Santos points to the PPC's stance on climate change (Bernier isn't convinced it's related to human activities) and immigration.

Santos speculates it could be Bernier's position on climate change that is driving Albertans to support the PPC.

"I would suspect because of our connection to the fossil fuel industry here, it's probably Maxine Bernier's stance on dealing with climate change," he said. 

He says some conservative-minded voters will consider backing the PPC, but most likely in safe conservative ridings, i.e. almost all of Alberta. 

"When the race is guaranteed to be conservative, they might vote for a more right-wing option if their personal views are more right wing as a way to sort of signal to the Conservatives, 'hey if you move to the centre too much, you know there's going to be a lot of folks like me considering a right-wing alternative,'" he said.

"And we certainly saw that in 1993 when Albertans defected en masse from the Progressive Conservatives to the Reform Party," said Santos.

Planting seeds, growing the Green Party 

Both Kmiec and Scott face three candidates from the left.

The Liberal candidate in the riding is Del Arnold.

Arnold apologized after accusing Kmiec of living in Quebec, not Calgary. CBC News reached out to Arnold for this story multiple times but didn't hear back.

Bryan Labby/CBC

The two other candidates in Calgary Shepard are the NDP's David Smith and the Green party's Evelyn Tanaka. 

CBC reached out to Smith several times as well but didn't hear back.

But CBC did get ahold of the Green party candidate.

Tanaka was born and raised in Calgary and grew up in the riding. Her election brochures are actually small envelopes filled with wildflower seeds. It's a bit of a metaphor for her campaign and the Green Party movement, which wants to grow a grassroots base of support to address climate change. 


Tanaka says not everyone in oil and gas country wants to hear her party's message and, yes, a few doors have been slammed in her face.

"A few, but not very many," she said.

"People are worried about climate change … people are worried about jobs and oil and gas. And they really want to come together and find common ground on these issues," said Tanaka.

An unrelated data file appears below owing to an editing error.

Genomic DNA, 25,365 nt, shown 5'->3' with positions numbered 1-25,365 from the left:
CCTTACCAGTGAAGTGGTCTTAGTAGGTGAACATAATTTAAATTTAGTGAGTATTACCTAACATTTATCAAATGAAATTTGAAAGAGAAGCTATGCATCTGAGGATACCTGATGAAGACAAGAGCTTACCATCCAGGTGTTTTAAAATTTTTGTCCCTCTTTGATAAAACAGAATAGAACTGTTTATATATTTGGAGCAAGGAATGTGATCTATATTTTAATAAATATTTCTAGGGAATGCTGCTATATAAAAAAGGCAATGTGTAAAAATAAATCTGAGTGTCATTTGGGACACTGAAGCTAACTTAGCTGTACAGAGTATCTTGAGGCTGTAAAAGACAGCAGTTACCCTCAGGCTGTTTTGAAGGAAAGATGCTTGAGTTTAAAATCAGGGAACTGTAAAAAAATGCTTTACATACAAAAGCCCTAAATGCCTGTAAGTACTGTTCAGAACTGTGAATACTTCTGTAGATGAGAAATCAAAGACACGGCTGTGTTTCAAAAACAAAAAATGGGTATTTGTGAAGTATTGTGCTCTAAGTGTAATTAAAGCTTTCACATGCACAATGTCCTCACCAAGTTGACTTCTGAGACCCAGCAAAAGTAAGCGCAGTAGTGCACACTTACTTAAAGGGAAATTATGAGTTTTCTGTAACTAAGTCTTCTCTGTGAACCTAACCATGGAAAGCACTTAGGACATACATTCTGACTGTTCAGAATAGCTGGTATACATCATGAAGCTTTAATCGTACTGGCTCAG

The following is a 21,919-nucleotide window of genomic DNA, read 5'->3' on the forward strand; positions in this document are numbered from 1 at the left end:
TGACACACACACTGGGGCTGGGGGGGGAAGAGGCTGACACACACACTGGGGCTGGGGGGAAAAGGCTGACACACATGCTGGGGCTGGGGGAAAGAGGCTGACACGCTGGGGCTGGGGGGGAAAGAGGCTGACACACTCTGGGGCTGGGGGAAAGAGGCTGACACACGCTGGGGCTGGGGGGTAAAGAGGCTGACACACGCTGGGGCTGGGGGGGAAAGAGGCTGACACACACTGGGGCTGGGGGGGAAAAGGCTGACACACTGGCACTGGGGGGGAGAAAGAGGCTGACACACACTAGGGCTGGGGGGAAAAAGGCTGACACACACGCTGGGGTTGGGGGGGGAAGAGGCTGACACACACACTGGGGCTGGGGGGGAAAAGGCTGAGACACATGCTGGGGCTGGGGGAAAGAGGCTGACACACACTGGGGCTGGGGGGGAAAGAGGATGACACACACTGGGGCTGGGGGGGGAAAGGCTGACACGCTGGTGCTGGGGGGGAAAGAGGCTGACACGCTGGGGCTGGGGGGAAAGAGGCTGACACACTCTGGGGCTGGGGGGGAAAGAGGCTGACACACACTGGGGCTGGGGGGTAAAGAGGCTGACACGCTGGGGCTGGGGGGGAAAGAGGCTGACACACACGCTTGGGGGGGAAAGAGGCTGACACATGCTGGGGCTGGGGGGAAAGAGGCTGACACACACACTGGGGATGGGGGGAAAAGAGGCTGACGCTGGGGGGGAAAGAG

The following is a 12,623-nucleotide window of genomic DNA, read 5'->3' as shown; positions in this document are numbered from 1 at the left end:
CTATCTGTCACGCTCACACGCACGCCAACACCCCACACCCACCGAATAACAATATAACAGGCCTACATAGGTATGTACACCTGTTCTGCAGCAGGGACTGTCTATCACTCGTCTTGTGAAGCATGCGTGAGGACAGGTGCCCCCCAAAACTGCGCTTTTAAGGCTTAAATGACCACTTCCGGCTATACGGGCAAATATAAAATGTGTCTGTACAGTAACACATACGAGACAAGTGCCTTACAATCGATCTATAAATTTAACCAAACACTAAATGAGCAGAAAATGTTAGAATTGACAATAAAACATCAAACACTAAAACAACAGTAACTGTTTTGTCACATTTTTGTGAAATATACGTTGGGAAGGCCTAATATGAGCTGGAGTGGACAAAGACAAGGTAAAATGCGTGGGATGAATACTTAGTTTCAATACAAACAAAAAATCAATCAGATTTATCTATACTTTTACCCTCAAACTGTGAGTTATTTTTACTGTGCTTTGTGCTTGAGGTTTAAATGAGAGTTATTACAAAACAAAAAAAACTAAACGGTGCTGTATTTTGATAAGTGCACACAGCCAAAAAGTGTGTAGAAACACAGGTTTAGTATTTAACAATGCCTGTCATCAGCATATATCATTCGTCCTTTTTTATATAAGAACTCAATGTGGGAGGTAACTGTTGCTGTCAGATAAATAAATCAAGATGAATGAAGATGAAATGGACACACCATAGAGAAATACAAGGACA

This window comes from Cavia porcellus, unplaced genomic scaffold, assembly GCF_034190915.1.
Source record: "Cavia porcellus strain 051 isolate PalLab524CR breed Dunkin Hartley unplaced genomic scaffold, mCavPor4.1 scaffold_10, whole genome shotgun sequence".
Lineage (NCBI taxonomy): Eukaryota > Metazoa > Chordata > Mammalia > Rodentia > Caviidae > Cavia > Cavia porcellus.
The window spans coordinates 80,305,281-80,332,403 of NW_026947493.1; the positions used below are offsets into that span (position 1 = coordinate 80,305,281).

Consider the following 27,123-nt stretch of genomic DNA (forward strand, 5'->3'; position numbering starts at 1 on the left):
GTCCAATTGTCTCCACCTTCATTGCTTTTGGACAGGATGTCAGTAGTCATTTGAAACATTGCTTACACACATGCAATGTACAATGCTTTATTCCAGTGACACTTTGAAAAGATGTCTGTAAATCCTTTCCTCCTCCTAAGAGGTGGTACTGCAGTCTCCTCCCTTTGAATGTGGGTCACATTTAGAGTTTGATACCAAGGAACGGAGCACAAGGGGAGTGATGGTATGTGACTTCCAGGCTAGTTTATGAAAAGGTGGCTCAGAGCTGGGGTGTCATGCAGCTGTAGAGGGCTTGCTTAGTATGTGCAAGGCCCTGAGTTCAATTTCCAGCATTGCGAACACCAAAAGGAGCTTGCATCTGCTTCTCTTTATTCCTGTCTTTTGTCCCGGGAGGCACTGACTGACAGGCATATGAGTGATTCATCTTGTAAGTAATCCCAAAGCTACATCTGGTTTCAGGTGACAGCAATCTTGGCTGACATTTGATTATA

She wants to see more development of wind, solar and geothermal energy sources in Alberta and acknowledges the transition for employees away from the fossil fuel industry will be a challenge but not impossible.

"I used to work for an environmental sector council where I [helped] transition workers that were laid off in the auto industry in Ontario and move into environmental jobs," she said.

"It definitely takes some political will, it takes some money to help workers transition and make that change and get the skills that they need. But skilled workers are always needed in all industries, and there's definitely lots of transferable skills between oil and gas to the solar industry or to wind or to geothermal," she said.

Climate, energy and jobs have emerged as major campaign issues for all candidates.

Jobs, pipelines

Kmiec says energy is something people are certainly talking to him about on the campaign trail.

"The things I hear at the doors are getting repeated all the time: jobs, pipelines. People are worried about the work that they do in the field that they're in, whether there's a future for their kids in the same field — science, technology, engineering, mathematics," he said.

Scott says a PPC government would not only support the expansion of the Trans Mountain pipeline from Alberta to B.C., but would also use the constitution if necessary to revive the Energy East project, a pipeline from Alberta to refineries in New Brunswick.

He says the PPC would declare the controversial pipeline in the national interest and be damned with provincial jurisdiction.

"Is there going to be protests? Yes. Is it going to be an issue?  Yes. But to continue to delay until you think everyone is going to be happy with it, you will never build that pipeline," said Scott.